The pylorus is the opening between the stomach and the intestines. A pyloroplasty is a surgery to make the pylorus opening wider.
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The pylorus opens and closes to allow food to pass to the intestines. Certain conditions can make this area thicker. This can make it difficult for food to pass. The condition is called pyloric stenosis. It can cause severe symptoms, such as nausea, vomiting, and dehydration.
Pyloroplasty is done to widen the opening. It can treat this condition.
Problems from the procedure are rare, but all procedures have some risk. Your child's doctor will review potential problems, like:
Before the procedure, talk to your child's doctor about factors that may increase the risk of complications, such as:
Make sure your child does not eat or drink anything before the surgery. Follow the specific directions given by your doctor.
General anesthesia will be used. Your child will be asleep.
The anesthesia will be given. When your child is asleep, several small incisions will be made in the abdomen. Surgical tools will be inserted through these instruments. A cut will be made in the muscle of the pylorus. The pylorus will then be sewn back together in a wider shape.
The abdominal muscles will be sewn back together. The incisions will be closed with stitches or staples.
This procedure may also be done as an open procedure, which would use a larger incision.
After the surgery, your child will be monitored for about 1-2 hours.
The surgery will take about 1-2 hours.
Anesthesia prevents pain during surgery. Your child will be given medication to relieve pain or soreness during recovery.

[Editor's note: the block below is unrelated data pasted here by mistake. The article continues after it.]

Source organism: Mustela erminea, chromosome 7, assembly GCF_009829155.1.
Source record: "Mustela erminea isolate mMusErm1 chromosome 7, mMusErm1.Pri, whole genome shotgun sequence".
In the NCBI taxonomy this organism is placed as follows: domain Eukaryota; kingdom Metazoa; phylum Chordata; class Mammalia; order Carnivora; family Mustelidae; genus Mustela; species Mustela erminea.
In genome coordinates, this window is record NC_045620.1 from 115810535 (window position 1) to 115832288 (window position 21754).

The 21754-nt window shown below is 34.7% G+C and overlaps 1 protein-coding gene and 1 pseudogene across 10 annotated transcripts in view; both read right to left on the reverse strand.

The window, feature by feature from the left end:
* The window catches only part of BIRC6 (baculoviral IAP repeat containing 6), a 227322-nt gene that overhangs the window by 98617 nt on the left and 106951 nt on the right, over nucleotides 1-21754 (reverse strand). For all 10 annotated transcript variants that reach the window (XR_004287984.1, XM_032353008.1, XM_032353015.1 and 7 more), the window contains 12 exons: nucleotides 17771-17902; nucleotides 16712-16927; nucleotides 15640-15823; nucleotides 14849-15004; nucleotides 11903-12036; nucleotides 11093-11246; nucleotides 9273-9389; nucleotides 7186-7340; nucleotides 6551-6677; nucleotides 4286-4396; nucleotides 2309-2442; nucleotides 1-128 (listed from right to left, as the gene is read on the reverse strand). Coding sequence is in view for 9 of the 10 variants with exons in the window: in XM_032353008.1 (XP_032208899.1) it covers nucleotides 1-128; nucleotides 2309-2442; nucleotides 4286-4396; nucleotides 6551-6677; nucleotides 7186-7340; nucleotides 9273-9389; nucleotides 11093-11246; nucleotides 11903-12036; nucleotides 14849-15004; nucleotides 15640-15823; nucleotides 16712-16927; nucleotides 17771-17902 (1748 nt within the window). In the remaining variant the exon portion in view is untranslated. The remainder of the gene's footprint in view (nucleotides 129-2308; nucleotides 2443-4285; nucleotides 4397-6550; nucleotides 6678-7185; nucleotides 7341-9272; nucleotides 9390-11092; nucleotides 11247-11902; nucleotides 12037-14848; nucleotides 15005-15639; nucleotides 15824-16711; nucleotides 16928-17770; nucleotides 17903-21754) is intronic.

The usual length of stay is 1-3 days. The doctor may choose to keep your child longer if there are complications.
A normal diet will be gradually introduced during the hospital stay. Before your child goes home, you will be taught how to take care of the surgical incision.
During your child's stay, the hospital staff will also take steps to reduce the chance of infection, such as:
There are also steps you can take to reduce your child's chance of infection, such as:
Contact your child's doctor if your child's recovery is not progressing as expected or your child develops complications such as:
If you think you have an emergency, call for emergency medical services right away.
American Gastroenterological Association
Family Doctor—American Academy of Family Physicians
Canadian Medical Association Journal
Pyloroplasty. Florida Hospital website. Available at: https://www.floridahospital.com/pyloroplasty. Accessed December 21, 2015.
Last reviewed December 2015 by Kari Kassir, MD Last Updated: 12/20/2014